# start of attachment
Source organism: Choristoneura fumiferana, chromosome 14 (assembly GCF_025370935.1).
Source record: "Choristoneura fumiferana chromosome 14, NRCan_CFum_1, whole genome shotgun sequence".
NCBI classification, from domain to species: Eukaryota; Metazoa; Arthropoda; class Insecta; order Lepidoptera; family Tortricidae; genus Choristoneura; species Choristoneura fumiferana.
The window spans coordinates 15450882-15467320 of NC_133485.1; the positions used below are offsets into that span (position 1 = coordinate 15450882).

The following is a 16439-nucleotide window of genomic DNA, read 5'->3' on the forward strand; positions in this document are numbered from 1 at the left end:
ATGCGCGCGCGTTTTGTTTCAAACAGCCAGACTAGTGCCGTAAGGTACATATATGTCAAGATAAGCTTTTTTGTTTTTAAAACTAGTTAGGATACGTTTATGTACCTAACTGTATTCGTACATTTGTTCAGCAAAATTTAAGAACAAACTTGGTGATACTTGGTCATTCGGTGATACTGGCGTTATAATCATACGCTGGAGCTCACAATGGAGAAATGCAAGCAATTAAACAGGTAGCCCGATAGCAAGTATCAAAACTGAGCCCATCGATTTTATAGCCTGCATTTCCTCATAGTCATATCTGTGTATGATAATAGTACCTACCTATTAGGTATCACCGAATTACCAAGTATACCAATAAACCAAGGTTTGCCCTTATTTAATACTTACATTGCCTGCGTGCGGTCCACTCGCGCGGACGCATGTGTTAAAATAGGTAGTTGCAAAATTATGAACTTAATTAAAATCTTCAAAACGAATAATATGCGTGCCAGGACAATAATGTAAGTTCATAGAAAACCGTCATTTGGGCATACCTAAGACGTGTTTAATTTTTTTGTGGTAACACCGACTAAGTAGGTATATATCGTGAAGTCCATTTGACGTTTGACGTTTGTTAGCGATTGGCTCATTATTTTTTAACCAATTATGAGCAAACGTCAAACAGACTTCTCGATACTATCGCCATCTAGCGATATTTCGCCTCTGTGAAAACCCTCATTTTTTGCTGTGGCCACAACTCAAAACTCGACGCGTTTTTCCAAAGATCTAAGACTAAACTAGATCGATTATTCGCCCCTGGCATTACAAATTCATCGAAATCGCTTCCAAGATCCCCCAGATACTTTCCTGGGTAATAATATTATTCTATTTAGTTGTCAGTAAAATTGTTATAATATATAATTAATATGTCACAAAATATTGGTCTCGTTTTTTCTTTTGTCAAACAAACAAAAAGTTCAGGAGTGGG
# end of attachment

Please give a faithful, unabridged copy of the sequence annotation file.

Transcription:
Source organism: Choristoneura fumiferana, chromosome 14 (assembly GCF_025370935.1).
Source record: "Choristoneura fumiferana chromosome 14, NRCan_CFum_1, whole genome shotgun sequence".
NCBI classification, from domain to species: Eukaryota; Metazoa; Arthropoda; class Insecta; order Lepidoptera; family Tortricidae; genus Choristoneura; species Choristoneura fumiferana.
The window spans coordinates 15450882-15467320 of NC_133485.1; the positions used below are offsets into that span (position 1 = coordinate 15450882).

The following is a 16439-nucleotide window of genomic DNA, read 5'->3' on the forward strand; positions in this document are numbered from 1 at the left end:
ATGCGCGCGCGTTTTGTTTCAAACAGCCAGACTAGTGCCGTAAGGTACATATATGTCAAGATAAGCTTTTTTGTTTTTAAAACTAGTTAGGATACGTTTATGTACCTAACTGTATTCGTACATTTGTTCAGCAAAATTTAAGAACAAACTTGGTGATACTTGGTCATTCGGTGATACTGGCGTTATAATCATACGCTGGAGCTCACAATGGAGAAATGCAAGCAATTAAACAGGTAGCCCGATAGCAAGTATCAAAACTGAGCCCATCGATTTTATAGCCTGCATTTCCTCATAGTCATATCTGTGTATGATAATAGTACCTACCTATTAGGTATCACCGAATTACCAAGTATACCAATAAACCAAGGTTTGCCCTTATTTAATACTTACATTGCCTGCGTGCGGTCCACTCGCGCGGACGCATGTGTTAAAATAGGTAGTTGCAAAATTATGAACTTAATTAAAATCTTCAAAACGAATAATATGCGTGCCAGGACAATAATGTAAGTTCATAGAAAACCGTCATTTGGGCATACCTAAGACGTGTTTAATTTTTTTGTGGTAACACCGACTAAGTAGGTATATATCGTGAAGTCCATTTGACGTTTGACGTTTGTTAGCGATTGGCTCATTATTTTTTAACCAATTATGAGCAAACGTCAAACAGACTTCTCGATACTATCGCCATCTAGCGATATTTCGCCTCTGTGAAAACCCTCATTTTTTGCTGTGGCCACAACTCAAAACTCGACGCGTTTTTCCAAAGATCTAAGACTAAACTAGATCGATTATTCGCCCCTGGCATTACAAATTCATCGAAATCGCTTCCAAGATCCCCCAGATACTTTCCTGGGTAATAATATTATTCTATTTAGTTGTCAGTAAAATTGTTATAATATATAATTAATATGTCACAAAATATTGGTCTCGTTTTTTCTTTTGTCAAACAAACAAAAAGTTCAGGAGTGGG